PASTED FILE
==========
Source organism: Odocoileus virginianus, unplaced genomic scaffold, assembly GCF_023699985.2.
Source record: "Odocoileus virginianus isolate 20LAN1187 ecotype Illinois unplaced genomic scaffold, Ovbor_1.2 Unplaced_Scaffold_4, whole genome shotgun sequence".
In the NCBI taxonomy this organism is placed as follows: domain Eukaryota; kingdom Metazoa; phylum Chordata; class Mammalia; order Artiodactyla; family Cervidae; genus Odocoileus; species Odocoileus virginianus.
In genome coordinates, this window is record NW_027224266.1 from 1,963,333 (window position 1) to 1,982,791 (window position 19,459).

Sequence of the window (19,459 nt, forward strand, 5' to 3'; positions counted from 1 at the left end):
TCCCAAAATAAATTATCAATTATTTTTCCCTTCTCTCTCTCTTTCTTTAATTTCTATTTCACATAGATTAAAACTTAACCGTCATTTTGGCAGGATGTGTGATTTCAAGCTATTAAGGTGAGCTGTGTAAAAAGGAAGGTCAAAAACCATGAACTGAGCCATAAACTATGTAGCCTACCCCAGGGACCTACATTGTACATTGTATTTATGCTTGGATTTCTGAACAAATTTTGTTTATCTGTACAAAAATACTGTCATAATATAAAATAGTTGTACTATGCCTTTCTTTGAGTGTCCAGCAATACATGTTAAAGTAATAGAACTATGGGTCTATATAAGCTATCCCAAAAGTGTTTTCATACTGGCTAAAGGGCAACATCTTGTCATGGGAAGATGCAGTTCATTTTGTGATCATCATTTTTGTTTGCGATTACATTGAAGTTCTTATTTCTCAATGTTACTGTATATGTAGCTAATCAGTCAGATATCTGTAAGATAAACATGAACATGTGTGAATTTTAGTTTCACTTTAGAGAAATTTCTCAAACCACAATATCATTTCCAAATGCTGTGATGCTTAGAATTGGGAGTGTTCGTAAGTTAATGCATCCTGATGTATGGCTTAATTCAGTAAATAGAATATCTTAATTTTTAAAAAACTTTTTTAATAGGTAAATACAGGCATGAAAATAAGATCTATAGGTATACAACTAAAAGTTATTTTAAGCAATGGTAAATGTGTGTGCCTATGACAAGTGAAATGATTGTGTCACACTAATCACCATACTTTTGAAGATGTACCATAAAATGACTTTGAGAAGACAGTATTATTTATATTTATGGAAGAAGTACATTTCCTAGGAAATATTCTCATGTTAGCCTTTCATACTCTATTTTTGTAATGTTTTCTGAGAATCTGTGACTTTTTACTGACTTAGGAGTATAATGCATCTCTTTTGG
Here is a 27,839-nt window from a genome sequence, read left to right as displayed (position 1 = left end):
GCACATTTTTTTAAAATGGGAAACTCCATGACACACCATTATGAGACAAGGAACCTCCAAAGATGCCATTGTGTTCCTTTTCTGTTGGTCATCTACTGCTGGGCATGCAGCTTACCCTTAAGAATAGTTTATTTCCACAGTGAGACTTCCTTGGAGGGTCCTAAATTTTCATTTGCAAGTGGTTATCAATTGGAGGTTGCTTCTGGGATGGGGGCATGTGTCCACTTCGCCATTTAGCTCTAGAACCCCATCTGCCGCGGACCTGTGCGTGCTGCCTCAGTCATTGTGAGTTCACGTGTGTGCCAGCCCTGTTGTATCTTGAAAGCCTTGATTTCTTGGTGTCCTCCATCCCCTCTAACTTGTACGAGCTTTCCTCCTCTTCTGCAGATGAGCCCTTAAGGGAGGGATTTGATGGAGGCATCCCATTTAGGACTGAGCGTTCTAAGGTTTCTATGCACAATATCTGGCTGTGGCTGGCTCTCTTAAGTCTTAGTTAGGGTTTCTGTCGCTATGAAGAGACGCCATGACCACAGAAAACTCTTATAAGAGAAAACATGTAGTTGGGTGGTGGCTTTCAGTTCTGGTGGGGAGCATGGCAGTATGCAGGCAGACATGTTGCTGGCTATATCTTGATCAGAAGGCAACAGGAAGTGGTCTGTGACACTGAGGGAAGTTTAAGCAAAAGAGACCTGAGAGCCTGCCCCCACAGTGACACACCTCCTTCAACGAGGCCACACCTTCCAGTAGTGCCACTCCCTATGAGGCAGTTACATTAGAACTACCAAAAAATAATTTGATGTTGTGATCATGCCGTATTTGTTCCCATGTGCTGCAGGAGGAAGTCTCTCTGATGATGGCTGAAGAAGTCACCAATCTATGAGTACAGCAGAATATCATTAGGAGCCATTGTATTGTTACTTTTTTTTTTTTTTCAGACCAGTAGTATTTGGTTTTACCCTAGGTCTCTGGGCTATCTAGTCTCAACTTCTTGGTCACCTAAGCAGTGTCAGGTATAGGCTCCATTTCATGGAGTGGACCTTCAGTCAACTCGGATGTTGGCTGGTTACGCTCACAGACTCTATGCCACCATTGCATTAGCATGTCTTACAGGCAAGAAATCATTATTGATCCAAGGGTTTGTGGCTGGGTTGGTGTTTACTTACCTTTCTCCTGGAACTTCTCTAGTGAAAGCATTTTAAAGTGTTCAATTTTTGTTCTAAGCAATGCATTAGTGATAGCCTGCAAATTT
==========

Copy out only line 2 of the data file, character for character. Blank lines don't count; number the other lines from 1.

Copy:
Source record: "Odocoileus virginianus isolate 20LAN1187 ecotype Illinois unplaced genomic scaffold, Ovbor_1.2 Unplaced_Scaffold_4, whole genome shotgun sequence".